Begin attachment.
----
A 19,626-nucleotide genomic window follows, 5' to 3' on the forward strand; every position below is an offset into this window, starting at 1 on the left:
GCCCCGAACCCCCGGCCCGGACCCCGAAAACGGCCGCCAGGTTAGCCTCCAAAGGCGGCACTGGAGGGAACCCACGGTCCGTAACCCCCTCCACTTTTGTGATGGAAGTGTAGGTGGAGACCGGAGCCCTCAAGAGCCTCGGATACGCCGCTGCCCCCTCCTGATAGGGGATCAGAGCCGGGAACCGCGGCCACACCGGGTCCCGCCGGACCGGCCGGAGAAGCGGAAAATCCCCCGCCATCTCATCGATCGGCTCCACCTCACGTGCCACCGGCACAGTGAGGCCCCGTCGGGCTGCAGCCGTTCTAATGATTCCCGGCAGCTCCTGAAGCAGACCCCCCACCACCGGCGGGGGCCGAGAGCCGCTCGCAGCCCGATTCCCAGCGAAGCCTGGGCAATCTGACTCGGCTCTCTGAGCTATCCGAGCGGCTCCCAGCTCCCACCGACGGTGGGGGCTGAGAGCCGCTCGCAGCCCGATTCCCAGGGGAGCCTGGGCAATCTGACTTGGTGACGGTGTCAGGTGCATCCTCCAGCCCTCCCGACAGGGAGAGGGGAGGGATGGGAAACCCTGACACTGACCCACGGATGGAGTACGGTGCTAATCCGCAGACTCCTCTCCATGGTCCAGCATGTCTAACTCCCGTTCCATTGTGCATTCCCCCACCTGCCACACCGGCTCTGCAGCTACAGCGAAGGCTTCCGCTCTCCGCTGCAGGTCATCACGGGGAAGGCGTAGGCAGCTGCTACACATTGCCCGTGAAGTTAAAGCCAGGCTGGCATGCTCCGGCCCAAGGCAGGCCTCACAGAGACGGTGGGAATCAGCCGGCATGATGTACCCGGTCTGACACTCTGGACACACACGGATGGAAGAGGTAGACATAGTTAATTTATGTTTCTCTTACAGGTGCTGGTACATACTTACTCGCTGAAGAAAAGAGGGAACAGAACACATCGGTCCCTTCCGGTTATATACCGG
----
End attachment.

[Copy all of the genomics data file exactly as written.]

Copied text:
A 19,626-nucleotide genomic window follows, 5' to 3' on the forward strand; every position below is an offset into this window, starting at 1 on the left:
GCCCCGAACCCCCGGCCCGGACCCCGAAAACGGCCGCCAGGTTAGCCTCCAAAGGCGGCACTGGAGGGAACCCACGGTCCGTAACCCCCTCCACTTTTGTGATGGAAGTGTAGGTGGAGACCGGAGCCCTCAAGAGCCTCGGATACGCCGCTGCCCCCTCCTGATAGGGGATCAGAGCCGGGAACCGCGGCCACACCGGGTCCCGCCGGACCGGCCGGAGAAGCGGAAAATCCCCCGCCATCTCATCGATCGGCTCCACCTCACGTGCCACCGGCACAGTGAGGCCCCGTCGGGCTGCAGCCGTTCTAATGATTCCCGGCAGCTCCTGAAGCAGACCCCCCACCACCGGCGGGGGCCGAGAGCCGCTCGCAGCCCGATTCCCAGCGAAGCCTGGGCAATCTGACTCGGCTCTCTGAGCTATCCGAGCGGCTCCCAGCTCCCACCGACGGTGGGGGCTGAGAGCCGCTCGCAGCCCGATTCCCAGGGGAGCCTGGGCAATCTGACTTGGTGACGGTGTCAGGTGCATCCTCCAGCCCTCCCGACAGGGAGAGGGGAGGGATGGGAAACCCTGACACTGACCCACGGATGGAGTACGGTGCTAATCCGCAGACTCCTCTCCATGGTCCAGCATGTCTAACTCCCGTTCCATTGTGCATTCCCCCACCTGCCACACCGGCTCTGCAGCTACAGCGAAGGCTTCCGCTCTCCGCTGCAGGTCATCACGGGGAAGGCGTAGGCAGCTGCTACACATTGCCCGTGAAGTTAAAGCCAGGCTGGCATGCTCCGGCCCAAGGCAGGCCTCACAGAGACGGTGGGAATCAGCCGGCATGATGTACCCGGTCTGACACTCTGGACACACACGGATGGAAGAGGTAGACATAGTTAATTTATGTTTCTCTTACAGGTGCTGGTACATACTTACTCGCTGAAGAAAAGAGGGAACAGAACACATCGGTCCCTTCCGGTTATATACCGG